Professor Linse is Founder and Head of the Sweden office for Wren. She is Professor of Physical Chemistry and Molecular Protein Science at Lund University, Sweden. Her current research focuses on protein misfolding and self-assembly, including the aggregation process, the influence of intrinsic and extrinsic factors, and coaggregation between lipids and proteins. Professor Linse’s research has focused on developing new experimental and theoretical tools for studying highly complex systems of misfolding proteins in a quantitative and repeatable manner. Her approaches have made it possible to generate (for the first time) high signal-to-noise data from these systems, and have subsequently revealed fundamental insights into the molecular mechanisms driving these systems, including the importance of auto-catalytic cycles in the protein misfolding and aggregation pathway. Professor Linse has received numerous awards for her work, including the Cozzarelli Prize awarded by the National Academy of Sciences, USA (2007), the IUPAC Distinguished Woman in Chemistry prize (2011), Sweden’s KTH Royal Institute of Technology’s Great Prize (2014) and the FEBS/EMBO Woman in Science Prize (2019). Professor Linse studied Chemical Engineering at Lund University and Stanford University, and received her doctorate in Physical Chemistry from Lund.  In 2009, Professor Linse became a Member of the Nobel Prize Committee for Chemistry; she served as Chair of the Committee from 2015-2017, and continued as a Member of the Committee until 2020. Professor Linse has co-authored over 245 peer-reviewed scientific articles.

Kelvin Luk, PhD, MTR
BIOLOGY AND PATHOGENESIS OF ALPHA-SYNUCLEINOPATHIES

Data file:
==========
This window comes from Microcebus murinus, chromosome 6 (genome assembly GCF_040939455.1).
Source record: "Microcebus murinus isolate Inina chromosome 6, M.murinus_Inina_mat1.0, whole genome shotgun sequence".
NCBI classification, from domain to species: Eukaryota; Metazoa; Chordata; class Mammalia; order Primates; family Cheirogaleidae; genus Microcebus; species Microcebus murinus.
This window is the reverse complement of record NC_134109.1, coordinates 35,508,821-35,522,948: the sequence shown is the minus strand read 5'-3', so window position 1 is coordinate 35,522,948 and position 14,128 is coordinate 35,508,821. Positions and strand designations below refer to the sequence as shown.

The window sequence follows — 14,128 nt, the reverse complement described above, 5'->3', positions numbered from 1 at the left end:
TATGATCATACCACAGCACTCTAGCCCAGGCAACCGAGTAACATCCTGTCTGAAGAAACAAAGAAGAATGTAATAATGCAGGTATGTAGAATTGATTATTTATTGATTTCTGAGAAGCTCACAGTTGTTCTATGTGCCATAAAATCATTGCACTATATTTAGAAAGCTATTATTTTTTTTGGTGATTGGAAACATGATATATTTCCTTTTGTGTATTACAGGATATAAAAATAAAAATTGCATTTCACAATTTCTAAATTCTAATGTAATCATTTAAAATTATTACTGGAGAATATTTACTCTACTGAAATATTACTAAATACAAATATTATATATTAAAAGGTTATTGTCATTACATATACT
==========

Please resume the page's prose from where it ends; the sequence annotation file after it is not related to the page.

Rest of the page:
Kelvin Luk, PhD, MTR
BIOLOGY AND PATHOGENESIS OF ALPHA-SYNUCLEINOPATHIES

Kelvin Luk is Research Associate Professor of Pathology and Laboratory Medicine at the University of Pennsylvania Perelman School of Medicine and the Penn Center for Neurodegenerative Disease Research (CNDR). His research aims to untangle the relationship between the formation of alpha-synuclein pathology that characterizes Parkinson’s disease and related disorders [e.g., dementia with Lewy bodies and multiple system atrophy (MSA)] as well as its contribution to neuronal dysfunction and degeneration. Using a multidisciplinary approach spanning in vitro, cell-based, and in vivo models, Dr. Luk’s team has been revealing the mechanisms by which this protein misfolds into pathological agents that self-propagate and transmit between cells. His group developed several novel cell- and animal-based models of synucleinopathy that are widely used in the field. This knowledge base has also been leveraged toward developing innovative tools for detecting neurodegeneration-related proteins and to evaluate emerging therapies for neurodegenerative disorders. Dr. Luk received his PhD from McGill University and completed his postdoctoral training at the University of Pennsylvania.